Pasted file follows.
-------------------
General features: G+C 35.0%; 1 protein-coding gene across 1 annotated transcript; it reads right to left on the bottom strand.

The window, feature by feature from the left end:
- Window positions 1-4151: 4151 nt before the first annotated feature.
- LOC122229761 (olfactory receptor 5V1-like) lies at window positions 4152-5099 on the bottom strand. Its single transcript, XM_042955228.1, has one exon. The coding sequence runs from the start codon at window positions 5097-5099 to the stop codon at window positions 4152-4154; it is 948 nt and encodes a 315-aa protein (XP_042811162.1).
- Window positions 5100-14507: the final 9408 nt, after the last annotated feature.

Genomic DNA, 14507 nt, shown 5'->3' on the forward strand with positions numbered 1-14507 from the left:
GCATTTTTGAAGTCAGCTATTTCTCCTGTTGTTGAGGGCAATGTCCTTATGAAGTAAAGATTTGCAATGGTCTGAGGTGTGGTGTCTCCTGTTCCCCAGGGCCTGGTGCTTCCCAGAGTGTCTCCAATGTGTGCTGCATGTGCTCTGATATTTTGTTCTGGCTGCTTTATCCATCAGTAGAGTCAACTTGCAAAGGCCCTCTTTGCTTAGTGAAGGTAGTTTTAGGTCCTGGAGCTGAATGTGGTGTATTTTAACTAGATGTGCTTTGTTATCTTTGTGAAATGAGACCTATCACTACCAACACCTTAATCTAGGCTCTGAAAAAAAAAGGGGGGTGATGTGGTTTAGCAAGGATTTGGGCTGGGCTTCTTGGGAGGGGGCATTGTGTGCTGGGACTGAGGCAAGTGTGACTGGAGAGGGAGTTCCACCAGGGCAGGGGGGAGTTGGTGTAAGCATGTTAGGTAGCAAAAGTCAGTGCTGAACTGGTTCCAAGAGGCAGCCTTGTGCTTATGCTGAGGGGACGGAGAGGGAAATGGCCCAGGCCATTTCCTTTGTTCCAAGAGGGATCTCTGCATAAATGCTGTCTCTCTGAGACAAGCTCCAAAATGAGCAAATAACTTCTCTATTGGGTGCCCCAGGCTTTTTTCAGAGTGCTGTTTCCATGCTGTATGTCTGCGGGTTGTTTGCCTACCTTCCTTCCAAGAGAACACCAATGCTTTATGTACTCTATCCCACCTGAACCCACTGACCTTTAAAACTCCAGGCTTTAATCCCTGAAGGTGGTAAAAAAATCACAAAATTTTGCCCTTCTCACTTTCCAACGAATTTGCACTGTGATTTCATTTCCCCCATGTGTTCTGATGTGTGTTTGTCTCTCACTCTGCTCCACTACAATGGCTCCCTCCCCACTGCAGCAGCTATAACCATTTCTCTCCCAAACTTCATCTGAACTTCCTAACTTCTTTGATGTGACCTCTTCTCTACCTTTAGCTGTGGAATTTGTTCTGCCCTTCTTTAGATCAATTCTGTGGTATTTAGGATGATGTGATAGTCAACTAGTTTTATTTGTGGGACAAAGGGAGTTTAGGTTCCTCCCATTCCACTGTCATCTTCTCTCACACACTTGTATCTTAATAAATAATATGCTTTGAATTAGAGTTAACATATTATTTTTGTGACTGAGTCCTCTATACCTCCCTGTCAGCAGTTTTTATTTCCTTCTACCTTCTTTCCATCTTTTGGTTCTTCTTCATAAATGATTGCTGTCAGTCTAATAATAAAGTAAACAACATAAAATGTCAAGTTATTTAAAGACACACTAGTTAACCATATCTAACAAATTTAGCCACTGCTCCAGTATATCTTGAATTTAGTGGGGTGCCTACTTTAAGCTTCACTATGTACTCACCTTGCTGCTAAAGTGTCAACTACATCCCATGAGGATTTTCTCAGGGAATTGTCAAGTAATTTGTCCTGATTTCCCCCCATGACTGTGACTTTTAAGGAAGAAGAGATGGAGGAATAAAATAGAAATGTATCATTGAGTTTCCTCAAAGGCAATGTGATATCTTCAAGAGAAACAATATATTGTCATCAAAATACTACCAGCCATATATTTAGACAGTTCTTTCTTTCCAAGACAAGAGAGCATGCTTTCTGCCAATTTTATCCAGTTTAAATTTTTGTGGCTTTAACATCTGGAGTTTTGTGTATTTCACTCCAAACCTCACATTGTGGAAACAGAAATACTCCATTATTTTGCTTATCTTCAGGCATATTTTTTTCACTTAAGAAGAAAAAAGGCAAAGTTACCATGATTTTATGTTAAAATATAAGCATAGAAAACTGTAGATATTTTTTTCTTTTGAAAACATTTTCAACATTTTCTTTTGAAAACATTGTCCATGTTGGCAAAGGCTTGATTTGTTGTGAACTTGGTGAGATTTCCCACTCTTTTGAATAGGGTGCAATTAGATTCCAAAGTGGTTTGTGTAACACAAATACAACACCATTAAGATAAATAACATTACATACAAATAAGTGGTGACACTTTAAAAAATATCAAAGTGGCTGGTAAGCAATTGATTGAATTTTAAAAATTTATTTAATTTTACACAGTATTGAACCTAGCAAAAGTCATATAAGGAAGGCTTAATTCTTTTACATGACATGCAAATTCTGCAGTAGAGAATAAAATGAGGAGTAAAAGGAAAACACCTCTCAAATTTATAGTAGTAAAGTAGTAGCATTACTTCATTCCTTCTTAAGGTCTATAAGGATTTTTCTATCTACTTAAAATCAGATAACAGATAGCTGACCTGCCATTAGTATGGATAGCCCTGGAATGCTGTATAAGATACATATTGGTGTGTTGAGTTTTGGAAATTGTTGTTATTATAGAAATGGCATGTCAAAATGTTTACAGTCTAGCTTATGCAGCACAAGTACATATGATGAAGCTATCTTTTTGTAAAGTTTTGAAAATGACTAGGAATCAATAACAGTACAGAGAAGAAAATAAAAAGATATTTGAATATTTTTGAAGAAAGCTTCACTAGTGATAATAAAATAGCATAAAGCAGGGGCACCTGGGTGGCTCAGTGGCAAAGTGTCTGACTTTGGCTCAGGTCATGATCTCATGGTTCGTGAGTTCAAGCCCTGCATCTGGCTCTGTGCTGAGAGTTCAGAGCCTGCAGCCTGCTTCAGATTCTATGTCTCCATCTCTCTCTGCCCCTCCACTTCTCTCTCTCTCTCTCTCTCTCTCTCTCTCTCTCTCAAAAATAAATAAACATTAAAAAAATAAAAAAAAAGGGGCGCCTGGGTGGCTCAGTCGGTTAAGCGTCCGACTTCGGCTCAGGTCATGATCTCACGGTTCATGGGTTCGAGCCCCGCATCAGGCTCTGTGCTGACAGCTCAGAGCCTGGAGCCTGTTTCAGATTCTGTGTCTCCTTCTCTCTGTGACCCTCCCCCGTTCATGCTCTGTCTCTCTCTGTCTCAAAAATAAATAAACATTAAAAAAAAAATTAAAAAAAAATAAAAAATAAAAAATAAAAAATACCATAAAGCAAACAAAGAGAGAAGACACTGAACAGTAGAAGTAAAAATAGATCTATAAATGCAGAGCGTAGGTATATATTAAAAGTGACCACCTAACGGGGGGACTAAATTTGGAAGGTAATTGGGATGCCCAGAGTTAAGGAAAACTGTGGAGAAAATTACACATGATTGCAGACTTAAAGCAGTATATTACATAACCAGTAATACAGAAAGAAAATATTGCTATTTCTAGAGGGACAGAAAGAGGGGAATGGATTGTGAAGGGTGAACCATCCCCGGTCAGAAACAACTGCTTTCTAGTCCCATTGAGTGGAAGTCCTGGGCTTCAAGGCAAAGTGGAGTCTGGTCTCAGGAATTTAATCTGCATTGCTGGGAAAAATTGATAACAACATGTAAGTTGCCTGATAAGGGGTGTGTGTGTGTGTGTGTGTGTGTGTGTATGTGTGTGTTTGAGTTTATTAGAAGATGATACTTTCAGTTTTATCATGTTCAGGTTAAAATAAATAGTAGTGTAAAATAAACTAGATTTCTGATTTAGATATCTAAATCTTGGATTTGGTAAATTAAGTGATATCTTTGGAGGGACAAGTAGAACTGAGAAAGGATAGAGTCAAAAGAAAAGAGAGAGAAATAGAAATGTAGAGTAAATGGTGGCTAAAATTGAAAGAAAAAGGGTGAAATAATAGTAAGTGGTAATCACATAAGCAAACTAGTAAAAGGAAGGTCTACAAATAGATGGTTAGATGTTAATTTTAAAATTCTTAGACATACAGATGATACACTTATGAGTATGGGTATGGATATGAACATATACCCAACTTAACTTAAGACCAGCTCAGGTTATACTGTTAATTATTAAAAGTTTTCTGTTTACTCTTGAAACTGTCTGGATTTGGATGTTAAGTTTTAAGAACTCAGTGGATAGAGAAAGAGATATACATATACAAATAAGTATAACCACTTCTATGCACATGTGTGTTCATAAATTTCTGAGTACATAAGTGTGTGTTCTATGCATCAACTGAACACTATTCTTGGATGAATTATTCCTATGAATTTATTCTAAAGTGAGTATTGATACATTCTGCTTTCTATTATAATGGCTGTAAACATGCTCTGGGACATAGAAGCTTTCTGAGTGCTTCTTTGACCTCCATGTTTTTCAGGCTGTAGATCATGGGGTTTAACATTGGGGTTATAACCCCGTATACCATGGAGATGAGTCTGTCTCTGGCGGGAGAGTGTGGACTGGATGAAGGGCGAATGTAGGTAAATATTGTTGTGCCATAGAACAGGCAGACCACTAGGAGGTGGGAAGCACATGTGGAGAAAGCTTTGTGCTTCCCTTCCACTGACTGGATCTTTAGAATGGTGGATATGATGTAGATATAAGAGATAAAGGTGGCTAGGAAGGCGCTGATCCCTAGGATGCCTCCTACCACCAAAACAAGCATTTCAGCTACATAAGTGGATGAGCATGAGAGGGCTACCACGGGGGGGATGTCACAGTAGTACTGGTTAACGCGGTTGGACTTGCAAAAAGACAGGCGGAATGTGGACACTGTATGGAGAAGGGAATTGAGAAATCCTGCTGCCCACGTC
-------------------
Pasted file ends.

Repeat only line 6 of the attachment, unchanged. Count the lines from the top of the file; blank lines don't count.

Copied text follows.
Genomic DNA, 14507 nt, shown 5'->3' on the forward strand with positions numbered 1-14507 from the left: